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Improved lives at 'roof of world' reflect inclusive growth

By Alexis Hooi | China Daily | Updated: 2023-06-09 07:13

Alexis Hooi [Photo/China Daily]

Like many of his fellow villagers two decades ago, a farmer named Kunsang, who is of the Monba ethnic group, subsisted on a small plot of land, growing corn, rapeseed, highland barley and other basic crops.

"We had no real income back then, just living day to day," the 37-year-old says.

The past hardships that Kunsang had to endure may seem hard to believe if you visit his two-story house of nine rooms in the village of Shelkar Monba in Nyingchi, Tibet autonomous region.

Government subsidies and support for rural development and improved infrastructure such as roads and a nearby airport have helped Kunsang's family of five earn about 150,000 yuan ($21,067) in annual income. They provide tourist lodging for up to 200 yuan a room, supplementing the income they get from renting out their farmland.

"When tourists visit and stay with us, they can see for themselves the improvements being made in Xizang," said Kunsang, using the name of the autonomous region in Mandarin. His wife is from the Tibetan ethnic group and his three daughters attend primary school and kindergarten.

As Kunsang shows, his family reflects the increasing improvement in the lives of residents at the "roof of the world", in line with nationwide efforts to build on shared, inclusive development.

Shelkar Monba village used to be remote and inaccessible with few resources, but transportation improvements in recent years have bettered its connections to Nyingchi airport and the main Gangpai Highway. With the acceleration of cultural tourism, ethnic handicraft businesses and other mainstays of the local economy, villagers have reported increased incomes and better living standards.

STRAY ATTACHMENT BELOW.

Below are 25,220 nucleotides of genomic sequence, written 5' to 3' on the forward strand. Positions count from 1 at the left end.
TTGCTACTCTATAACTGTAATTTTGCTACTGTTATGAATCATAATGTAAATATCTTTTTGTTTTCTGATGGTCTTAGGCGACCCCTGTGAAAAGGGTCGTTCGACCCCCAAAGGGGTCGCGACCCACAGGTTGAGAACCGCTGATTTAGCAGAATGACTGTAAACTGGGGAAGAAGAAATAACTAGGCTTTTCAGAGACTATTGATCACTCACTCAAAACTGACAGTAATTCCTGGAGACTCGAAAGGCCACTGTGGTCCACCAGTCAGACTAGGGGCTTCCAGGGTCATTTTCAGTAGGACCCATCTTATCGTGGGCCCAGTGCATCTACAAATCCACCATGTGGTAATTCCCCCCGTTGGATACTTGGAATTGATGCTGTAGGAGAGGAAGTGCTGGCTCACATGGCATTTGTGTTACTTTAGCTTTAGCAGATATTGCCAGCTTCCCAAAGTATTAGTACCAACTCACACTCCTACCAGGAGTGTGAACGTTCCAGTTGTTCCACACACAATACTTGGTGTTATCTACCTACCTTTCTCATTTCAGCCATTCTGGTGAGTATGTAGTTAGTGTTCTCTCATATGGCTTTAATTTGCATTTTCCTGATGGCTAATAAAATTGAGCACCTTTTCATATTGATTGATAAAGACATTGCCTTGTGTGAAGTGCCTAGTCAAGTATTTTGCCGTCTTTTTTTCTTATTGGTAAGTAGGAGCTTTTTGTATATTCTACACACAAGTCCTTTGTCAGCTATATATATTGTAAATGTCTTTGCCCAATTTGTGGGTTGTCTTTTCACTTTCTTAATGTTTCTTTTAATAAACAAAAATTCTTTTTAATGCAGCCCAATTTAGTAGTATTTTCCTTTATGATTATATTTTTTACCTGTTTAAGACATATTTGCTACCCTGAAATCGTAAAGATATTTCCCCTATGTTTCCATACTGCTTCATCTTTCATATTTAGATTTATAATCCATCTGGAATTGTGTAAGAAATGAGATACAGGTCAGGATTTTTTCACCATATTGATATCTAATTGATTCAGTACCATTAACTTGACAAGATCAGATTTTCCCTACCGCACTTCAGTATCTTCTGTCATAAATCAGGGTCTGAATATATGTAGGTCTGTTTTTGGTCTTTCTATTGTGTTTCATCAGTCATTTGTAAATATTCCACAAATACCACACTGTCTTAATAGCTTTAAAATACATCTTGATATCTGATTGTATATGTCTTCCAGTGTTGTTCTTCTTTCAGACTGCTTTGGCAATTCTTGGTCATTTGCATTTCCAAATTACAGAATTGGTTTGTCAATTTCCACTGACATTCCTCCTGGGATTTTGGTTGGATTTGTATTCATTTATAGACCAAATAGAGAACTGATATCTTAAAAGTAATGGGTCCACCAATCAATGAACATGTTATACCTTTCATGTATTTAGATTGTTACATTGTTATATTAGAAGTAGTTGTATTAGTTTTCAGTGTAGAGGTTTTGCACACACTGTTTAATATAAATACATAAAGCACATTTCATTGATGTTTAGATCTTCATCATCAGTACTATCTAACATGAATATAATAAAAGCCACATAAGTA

The vibrant village includes 82 households of 338 farmers and herdsmen covering more than 52 hectares of arable land. A per capita income of 36,000 yuan was registered last year.

Local entrepreneur Dodeng also exemplifies the inroads being made in rural development. In 2015, he set up a cooperative together with four other villagers to preserve and promote the traditional Tibetan paper processing industry, in which he has nearly 20 years of experience.

Tibetan paper products are mainly made from the thick, fibrous root of the flowering plant Stellera chamaejasme L. and other highland flora by cooking, pressing, drying and other ethnic craftsmanship techniques, which allow them to be stored for long periods of time and suitable for displaying the elaborate and colorful patterns of traditional artwork and script.

Within three years, with financial support, incentives and expertise from the local authorities, Dodeng invested more than 800,000 yuan to grow his operations into a comprehensive facility for paper production and wood processing, expanding these into traditional incense making and tourism.

The village's papermaking skills and folk customs have since become a main draw for tourists, helping to raise the average annual income of at least 69 households by over 20,000 yuan in 2019 alone.

Dodeng's cooperative has also reported sales of more than 4 million yuan from paper products like lanterns, notebooks and traditional Tibetan Buddhist paintings, while sales of incense, prayer beads, carvings and other handicrafts have generated about 400,000 yuan.

Kunsang says that with the local economy, education and the provision of adequate healthcare services like basic medical insurance, life in the community can only get better.

"We are able to continue our traditions and customs, living well and in harmony with each other," he says.

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